The challenge for the authorities is to turn this gloom around. And, in the state of political limbo in which we find ourselves, that for the moment means the Bank of England. On Thursday I, along with other journalists and a large invited audience from the City, assembled in the Court Room of the Bank of England to hear Mark Carney. There was a frisson when, talking about jobs, the governor asked: “Will I keep mine?” He was putting into words the concerns ordinary people have when times are uncertain but he also faced questions about whether he would survive in a post-Brexit government. My view is that the worst thing you could do for confidence is get rid of the Bank governor, but anything is possible amid the current madness.

Carney, as you will have read, had one important message. The Bank’s monetary policy committee (MPC) had been expecting to raise interest rates over the next 2-3 years. Now it is likely to cut them, even from the record low of 0.5%, starting on July 14. Before August is out interest rates could be zero, and another round of quantitative easing (QE) is a possibility. I do not see negative interest rates but other policy tweaks are possible, including so-called credit easing, with the Bank buying assets other than gilts, and action on the Funding for Lending scheme.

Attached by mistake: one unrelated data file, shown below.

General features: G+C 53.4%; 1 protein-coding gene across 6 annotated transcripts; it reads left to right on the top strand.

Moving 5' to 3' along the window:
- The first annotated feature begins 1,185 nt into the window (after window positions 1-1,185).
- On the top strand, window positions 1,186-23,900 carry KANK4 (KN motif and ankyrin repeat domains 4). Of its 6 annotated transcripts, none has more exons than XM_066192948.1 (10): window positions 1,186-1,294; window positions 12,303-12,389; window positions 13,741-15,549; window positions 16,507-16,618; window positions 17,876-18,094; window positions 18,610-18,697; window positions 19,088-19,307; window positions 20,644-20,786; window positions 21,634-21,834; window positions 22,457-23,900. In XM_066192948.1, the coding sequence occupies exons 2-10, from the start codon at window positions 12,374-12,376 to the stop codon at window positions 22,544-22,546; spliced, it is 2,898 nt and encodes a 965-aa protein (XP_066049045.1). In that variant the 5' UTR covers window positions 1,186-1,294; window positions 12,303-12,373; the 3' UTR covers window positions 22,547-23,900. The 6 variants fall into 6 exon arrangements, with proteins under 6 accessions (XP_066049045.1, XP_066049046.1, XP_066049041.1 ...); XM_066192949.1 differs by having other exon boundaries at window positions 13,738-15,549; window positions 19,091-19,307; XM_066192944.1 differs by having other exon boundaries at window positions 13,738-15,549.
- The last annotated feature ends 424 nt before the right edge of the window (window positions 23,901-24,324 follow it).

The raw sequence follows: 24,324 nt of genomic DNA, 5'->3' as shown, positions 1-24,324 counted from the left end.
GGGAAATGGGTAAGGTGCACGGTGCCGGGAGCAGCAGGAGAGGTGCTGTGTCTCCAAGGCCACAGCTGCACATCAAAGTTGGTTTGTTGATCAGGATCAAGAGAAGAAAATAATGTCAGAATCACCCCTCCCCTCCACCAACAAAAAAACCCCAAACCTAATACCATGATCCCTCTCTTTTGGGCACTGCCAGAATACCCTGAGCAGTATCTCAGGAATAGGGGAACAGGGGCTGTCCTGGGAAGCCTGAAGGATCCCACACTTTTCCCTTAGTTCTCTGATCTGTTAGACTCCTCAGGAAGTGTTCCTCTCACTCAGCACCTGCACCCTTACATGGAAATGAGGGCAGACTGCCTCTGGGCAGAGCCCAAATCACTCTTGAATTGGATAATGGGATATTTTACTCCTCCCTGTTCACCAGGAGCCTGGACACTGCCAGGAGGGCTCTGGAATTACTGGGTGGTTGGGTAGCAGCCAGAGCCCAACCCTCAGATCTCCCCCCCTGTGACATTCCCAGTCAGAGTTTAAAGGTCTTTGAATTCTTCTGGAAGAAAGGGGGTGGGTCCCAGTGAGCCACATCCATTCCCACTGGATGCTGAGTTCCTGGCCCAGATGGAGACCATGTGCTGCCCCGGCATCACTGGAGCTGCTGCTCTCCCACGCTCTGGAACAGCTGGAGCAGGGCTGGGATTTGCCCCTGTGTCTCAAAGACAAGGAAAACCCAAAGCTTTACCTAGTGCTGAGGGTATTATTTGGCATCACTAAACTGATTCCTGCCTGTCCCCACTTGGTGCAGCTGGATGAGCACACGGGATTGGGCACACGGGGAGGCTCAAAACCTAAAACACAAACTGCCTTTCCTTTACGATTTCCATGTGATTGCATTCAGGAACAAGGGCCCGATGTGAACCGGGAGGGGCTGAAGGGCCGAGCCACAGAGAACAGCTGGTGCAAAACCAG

Such moves will help ease the shock to the economy but we should not overstate their potency. A cut in rates from 0.5% to zero does not take us very far. QE may be of limited use when long-term interest rates are already very low. Carney himself made the point that there are limits to what monetary policy can do, and that – even when it is effective – its impact is not immediate.

The best the Bank can do may be to reassure. When Mario Draghi, the president of the European Central Bank, promised to do “whatever it takes” to hold the eurozone together, it helped do so. Carney’s “all the necessary steps” message is in a similar vein. The Bank, like the rest of us, has to hope it helps stop some of the nastier outcomes now predicted by economists from becoming a reality.